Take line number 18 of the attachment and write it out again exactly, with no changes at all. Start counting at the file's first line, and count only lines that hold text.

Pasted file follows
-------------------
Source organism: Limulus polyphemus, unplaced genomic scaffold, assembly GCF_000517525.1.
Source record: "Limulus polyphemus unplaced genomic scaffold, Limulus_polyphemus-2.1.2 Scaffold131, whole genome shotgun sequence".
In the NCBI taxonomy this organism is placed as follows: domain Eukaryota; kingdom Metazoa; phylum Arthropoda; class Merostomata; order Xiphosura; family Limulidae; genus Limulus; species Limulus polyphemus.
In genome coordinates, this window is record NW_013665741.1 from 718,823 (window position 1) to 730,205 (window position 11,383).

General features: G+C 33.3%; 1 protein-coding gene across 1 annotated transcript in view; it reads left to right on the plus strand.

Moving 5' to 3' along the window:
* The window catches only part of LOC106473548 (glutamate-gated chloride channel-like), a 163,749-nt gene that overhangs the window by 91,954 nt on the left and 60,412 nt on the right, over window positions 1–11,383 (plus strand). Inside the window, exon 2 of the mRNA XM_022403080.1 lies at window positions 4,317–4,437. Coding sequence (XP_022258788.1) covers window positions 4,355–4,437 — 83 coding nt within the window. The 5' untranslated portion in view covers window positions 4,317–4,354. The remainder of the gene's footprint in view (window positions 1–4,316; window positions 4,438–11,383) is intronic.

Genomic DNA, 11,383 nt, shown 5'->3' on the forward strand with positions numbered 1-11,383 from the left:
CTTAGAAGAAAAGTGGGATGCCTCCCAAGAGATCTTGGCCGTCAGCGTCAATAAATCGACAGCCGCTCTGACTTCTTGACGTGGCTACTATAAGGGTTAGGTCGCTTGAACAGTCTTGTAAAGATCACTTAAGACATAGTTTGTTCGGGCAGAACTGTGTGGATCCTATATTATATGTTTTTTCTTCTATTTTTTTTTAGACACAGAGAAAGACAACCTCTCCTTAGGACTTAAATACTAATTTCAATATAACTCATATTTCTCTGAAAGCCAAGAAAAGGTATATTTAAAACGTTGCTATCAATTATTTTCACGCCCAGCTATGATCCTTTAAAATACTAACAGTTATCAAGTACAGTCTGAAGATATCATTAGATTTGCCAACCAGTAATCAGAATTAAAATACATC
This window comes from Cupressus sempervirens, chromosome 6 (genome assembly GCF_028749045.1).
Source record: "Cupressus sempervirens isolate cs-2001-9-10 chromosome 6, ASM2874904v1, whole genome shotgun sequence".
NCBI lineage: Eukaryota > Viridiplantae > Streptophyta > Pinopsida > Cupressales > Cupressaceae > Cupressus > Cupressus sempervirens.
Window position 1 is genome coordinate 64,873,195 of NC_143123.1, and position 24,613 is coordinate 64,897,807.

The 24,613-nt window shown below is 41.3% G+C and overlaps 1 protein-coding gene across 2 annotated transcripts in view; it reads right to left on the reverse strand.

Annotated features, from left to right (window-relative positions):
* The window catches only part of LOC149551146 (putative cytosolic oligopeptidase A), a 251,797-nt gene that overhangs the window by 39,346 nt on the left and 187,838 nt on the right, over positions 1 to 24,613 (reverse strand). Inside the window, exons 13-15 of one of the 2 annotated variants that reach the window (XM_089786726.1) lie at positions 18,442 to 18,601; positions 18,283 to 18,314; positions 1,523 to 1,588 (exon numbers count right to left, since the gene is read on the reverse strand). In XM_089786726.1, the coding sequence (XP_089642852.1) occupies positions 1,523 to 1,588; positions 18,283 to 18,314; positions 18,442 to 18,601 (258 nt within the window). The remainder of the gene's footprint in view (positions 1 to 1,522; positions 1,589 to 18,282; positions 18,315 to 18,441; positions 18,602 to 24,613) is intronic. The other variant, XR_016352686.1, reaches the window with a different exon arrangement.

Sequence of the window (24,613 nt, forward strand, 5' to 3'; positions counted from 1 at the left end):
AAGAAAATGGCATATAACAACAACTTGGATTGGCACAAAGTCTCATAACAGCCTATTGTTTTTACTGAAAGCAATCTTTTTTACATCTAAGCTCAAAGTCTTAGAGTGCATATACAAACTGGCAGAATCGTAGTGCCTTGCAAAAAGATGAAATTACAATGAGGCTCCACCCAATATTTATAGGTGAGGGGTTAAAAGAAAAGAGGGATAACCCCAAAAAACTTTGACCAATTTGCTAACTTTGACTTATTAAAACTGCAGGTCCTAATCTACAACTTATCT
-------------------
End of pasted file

AAGAAAATGGCATATAACAACAACTTGGATTGGCACAAAGTCTCATAACAGCCTATTGTTTTTACTGAAAGCAATCTTTTTTACATCTAAGCTCAAAGTCTTAGAGTGCATATACAAACTGGCAGAATCGTAGTGCCTTGCAAAAAGATGAAATTACAATGAGGCTCCACCCAATATTTATAGGTGAGGGGTTAAAAGAAAAGAGGGATAACCCCAAAAAACTTTGACCAATTTGCTAACTTTGACTTATTAAAACTGCAGGTCCTAATCTACAACTTATCT